There is a life-expectancy gap in America. One report, using actuarial data, found that white-collar workers live longer than blue-collar workers. Another studyconfirmed this, finding that high-income workers have longer life expectancy than low-income ones. Does the the kind of job someone has contribute to, or detract from, their longevity? And, if so, how?
A new study that looks at the effects of workplace stress on the human lifespan offers a possible explanation. Working from the premise that better-paid jobs are associated with better health outcomes, a team of researchers from Harvard Business School and Stanford University used data from the General Social Survey and the American Community Survey to measure harmful workplace conditions’ influence on disparities in life expectancy. To calculate the stressfulness of a given workplace, they considered the probability of getting laid off, the length of working hours, the option to have employer-provided health insurance, and several other proxies.
The study found that stressful workplaces did make it more likely for workers to die earlier, although the size of the effect differed based on race and educational background. The effect was smaller for well-educated people: Five to 10 percent of their mortality was associated with exposure to these stressful workplace factors, whereas for those with less schooling the effect was between 12 and 19 percent.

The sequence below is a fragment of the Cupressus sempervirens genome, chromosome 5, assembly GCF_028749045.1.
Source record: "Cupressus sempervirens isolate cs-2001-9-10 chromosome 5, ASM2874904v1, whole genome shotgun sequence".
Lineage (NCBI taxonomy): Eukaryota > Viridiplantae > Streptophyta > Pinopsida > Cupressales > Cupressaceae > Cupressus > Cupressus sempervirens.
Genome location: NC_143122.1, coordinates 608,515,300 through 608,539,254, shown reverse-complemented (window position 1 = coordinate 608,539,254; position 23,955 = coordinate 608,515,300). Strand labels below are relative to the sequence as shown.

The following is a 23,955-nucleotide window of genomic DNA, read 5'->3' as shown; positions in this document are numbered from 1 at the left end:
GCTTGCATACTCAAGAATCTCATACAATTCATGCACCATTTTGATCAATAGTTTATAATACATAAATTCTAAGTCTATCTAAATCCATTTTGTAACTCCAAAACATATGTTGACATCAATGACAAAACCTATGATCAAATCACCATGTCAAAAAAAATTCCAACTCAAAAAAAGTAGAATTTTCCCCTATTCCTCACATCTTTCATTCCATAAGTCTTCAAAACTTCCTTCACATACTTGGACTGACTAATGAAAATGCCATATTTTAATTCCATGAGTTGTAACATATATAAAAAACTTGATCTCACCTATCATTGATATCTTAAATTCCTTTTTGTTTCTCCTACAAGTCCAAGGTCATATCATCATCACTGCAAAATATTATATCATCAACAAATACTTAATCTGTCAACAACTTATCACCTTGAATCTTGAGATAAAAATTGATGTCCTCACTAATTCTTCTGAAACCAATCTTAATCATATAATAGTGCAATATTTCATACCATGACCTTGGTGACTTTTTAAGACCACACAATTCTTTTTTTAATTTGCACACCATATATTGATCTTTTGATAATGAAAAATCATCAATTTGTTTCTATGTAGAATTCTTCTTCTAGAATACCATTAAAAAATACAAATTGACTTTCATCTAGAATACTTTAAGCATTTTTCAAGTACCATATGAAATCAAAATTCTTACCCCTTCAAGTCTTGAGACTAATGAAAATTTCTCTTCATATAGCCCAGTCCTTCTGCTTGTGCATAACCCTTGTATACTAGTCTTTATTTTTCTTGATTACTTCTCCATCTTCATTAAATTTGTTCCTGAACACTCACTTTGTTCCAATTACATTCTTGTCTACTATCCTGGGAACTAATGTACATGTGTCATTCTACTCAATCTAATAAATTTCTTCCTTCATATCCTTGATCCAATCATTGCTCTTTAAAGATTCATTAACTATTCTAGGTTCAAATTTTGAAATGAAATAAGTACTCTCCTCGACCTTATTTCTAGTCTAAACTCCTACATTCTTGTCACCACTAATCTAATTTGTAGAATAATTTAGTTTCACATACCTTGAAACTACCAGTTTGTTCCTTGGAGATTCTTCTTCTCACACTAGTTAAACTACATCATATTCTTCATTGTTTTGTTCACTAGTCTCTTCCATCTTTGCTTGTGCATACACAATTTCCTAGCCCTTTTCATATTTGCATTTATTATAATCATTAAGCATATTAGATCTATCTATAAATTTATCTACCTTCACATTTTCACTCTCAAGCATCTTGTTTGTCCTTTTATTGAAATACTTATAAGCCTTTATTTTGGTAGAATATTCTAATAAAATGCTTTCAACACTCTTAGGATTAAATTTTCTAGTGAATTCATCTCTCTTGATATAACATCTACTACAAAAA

White people had the lowest loss in life expectancy as a result of workplace stress, but there were exceptions when the data was broken down by gender and education: The life spans of Hispanic women with a college degree weren’t as diminished by workplace stress as those of white women with the same educational background were. (This is consistent with research about the longevity of Hispanic women in the U.S., who have the longest life expectancy of any group—83.7 years.)
But for all demographic groups, two particular career-related things played the biggest part in shortening lifespans: having been unemployed (at any time) and lacking of health insurance. “The results suggest that policies to encourage healthier psychosocial work environments, especially for jobs likely to be held by the most disadvantaged demographic groups,” wrote the authors, “should be seriously considered as part of any comprehensive strategy that aims to reduce the extent of these health inequalities.”